The best I can come up with is taking away the "provider list" and putting it behind a pay wall. The foundation could send out the latest copy of the list on request; in exchange for a referral fee of some sort.

The danger is the foundation appearing to recommend a provider or training course that ends up being terrible. I cannot think of a cheap way for the foundation to supply any kind of quality assurance of providers, making this a risky approach to raise funds.

  • Quality could be improved by asking the PSC to review providers (in exchange for some of the referral fee). Good way for teams to raise maintenance funds.
  • The foundation could define criteria for evaluation: GeoServer for example organises its "commercial support page" based on participation and provider experience.

Rant three: Certification

Here I am going to cheat and recycle and edit some of my emails:

With respect to Paolo Cavallini commenting about the foundation supporting our work, not competing with it:

While I concur (I don't want to see the foundation set itself up in competition ) there may yet still be a useful roll to play.

What I cannot figure out is how the foundation could expect to make any money from this angle ... any figuring of costs I go through makes it look like a massive effort.

As for the useful role: If OSGeo was able to supply a certification test, provide independent marking, and issue the resulting certification it may actually complement existing training offerings by the "professionals and enterprises" and make training easier to sell. This would both validate the training offered; and act as a competitive advantage - right now given a choice between two training courses people will often choose the option that gives them a chance at sitting a certification at the end (especially if they have a limited budget and don't really care what it is they are learning).

A couple of things are clear to me about this discussion:

  • a) I *hate* certifications; I feel they prey on the disadvantaged of our industry right when they are weakest (this goes for both job hunters and those going through a hiring process)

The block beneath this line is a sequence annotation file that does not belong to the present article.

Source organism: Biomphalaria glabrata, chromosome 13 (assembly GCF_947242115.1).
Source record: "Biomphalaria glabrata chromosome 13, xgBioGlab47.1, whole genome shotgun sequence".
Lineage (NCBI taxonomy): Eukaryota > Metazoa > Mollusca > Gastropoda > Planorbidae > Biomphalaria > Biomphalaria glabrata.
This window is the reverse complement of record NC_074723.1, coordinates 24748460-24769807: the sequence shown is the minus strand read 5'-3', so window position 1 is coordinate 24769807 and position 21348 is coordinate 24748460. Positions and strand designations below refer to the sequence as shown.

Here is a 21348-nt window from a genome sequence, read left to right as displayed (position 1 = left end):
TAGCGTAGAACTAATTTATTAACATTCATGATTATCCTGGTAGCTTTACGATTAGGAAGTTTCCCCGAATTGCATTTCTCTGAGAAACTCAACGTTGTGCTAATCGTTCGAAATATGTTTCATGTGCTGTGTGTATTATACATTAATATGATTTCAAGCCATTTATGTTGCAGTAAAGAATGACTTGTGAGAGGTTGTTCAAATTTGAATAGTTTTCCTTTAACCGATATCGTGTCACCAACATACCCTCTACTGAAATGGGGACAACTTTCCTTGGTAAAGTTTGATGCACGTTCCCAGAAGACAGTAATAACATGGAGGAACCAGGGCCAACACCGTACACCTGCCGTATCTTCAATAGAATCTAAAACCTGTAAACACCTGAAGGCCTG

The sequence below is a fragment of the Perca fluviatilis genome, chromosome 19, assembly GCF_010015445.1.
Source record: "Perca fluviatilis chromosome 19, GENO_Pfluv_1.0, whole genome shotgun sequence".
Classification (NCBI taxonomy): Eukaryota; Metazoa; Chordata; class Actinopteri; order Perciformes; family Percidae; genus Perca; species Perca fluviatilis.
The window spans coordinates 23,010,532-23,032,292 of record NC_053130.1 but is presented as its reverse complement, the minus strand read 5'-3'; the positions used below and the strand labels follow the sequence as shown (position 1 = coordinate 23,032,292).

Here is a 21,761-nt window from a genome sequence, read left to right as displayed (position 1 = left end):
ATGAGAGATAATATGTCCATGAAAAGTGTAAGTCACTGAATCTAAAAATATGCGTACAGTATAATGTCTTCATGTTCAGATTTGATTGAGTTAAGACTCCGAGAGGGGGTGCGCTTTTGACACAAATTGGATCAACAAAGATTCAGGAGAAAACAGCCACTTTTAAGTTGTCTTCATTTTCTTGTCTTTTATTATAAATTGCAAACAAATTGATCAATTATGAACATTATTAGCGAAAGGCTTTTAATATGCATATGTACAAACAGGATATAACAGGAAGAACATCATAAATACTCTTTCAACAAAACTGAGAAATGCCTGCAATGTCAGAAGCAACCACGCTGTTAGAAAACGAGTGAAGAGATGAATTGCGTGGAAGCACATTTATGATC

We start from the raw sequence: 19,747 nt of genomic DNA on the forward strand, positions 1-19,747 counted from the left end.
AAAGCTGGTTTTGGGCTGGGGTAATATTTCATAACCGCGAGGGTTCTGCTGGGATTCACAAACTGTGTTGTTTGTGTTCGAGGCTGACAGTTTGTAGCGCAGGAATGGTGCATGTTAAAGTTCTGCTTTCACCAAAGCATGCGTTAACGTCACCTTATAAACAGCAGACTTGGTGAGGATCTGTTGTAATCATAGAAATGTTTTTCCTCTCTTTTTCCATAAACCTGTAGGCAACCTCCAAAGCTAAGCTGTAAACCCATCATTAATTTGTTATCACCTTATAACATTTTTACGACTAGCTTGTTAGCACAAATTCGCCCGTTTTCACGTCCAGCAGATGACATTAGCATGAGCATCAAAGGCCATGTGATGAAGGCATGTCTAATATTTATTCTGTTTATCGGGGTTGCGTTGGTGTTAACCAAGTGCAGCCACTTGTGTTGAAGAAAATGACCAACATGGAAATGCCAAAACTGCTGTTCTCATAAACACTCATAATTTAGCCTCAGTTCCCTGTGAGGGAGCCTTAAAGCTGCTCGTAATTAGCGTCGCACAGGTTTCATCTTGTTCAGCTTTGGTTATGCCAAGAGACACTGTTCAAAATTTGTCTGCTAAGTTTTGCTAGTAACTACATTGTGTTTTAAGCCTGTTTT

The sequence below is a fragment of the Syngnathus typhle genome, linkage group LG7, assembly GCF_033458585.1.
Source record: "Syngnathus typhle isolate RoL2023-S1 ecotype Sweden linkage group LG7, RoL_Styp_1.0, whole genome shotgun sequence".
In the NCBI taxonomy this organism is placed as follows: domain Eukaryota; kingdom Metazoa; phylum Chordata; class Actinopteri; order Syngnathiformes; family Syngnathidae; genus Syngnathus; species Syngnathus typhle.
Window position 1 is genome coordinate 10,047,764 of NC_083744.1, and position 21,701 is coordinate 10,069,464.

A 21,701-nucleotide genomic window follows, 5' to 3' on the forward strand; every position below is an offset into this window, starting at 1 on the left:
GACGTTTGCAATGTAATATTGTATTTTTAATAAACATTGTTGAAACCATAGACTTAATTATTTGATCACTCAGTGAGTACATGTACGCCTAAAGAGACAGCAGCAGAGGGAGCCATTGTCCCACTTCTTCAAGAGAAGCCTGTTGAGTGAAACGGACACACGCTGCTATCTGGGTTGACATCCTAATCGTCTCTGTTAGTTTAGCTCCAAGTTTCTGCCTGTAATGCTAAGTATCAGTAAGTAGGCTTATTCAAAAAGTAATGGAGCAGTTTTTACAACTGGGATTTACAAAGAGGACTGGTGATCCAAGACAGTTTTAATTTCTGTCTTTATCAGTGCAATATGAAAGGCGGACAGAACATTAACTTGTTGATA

• b) certifications are really required in different markets around the world (especially when industry has lost confidence in the meaning of a university degree).
With the above in mind I feel that certifications will happen; and given a choice I would rather it happen at the foundation level (rather than getting people certified in different product stacks).

So while I have some mechanics in mind (certification to include the open source process; not only use; demonstrate ability; aim for a 50% pass rate for the certification to mean something; offer "bulk" discount to groups wishing to use tests at at the end of a training course; or groups wishing to use test as part of a hiring process).

What I cannot figure out is where the profit is; or how to pay for people's involvement. While groups offering training could collaborate (and possible act in a double blind capability to mark results); it would probably require some paid hours to get projects to look at the tests and make sure they mean something at the end of the day.

Pricing the tests would probably be within market norms; and I would expect a much cheaper retry cost (possibly just covering marking time) if we manage to make the marking process brutal enough to be useful to potential employers.

One thing we have a chance to do well here is stress the soft "open source" skills that a potential employee must have in order to be sucessful. Rather than only mechanical questions about configuration and use. Examples: link to 3 questions you have answered on the user list; two issues you have reported etc (which can be marked for completeness etc...).

Finally you have the annoyance for companies that are already established in this space of having the possibility of competing with new groups that have picked up their certifications and appear better "on paper". I cannot honestly have much sympathy here, competition is as competition does, best advice would be to help define the certification (and allow that to be placed on a resume).

To clarify how certification makes the case for QGIS training courses stronger; and does not conflict with existing training offerings:
I don't think anybody is interested in the foundation competing with existing training courses. (Indeed training is one of the few places where any cost recovery on the udig project occurs).

That said if you don't want OSGeo competing in training - how would you like to pay for the foundation? I am not sure if your organisation sponsors OSGeo? I don't think my employer does (preferring to volunteer marketing effort); and I don't personally sponsor the foundation (preferring volunteer effort myself).

So this is the nice part about certification:

  • it would make your training courses stronger (ie more attractive to customers)
  • it makes training an easier thing to sell (take training as one step towards getting ready for certification)
  • it would make QGIS more attractive (as a technology in which certification was available)
  • it provides the foundation with a revenue stream that does not compete with any of the member organisations (Indeed certification is a "service" that very few organisations could offer credibly?)